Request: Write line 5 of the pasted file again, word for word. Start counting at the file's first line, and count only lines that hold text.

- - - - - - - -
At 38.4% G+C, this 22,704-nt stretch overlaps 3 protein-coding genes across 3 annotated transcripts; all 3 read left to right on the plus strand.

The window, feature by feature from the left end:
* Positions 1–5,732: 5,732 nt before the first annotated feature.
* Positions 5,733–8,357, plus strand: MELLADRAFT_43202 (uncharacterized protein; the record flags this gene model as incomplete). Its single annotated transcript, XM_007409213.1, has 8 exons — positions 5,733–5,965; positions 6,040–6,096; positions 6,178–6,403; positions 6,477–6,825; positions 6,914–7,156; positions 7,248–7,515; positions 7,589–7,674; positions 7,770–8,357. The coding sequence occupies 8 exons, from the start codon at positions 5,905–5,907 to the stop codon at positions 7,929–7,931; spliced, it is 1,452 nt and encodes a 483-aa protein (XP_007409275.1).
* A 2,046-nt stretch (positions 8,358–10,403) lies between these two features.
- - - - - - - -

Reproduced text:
* A 2,046-nt stretch (positions 8,358–10,403) lies between these two features.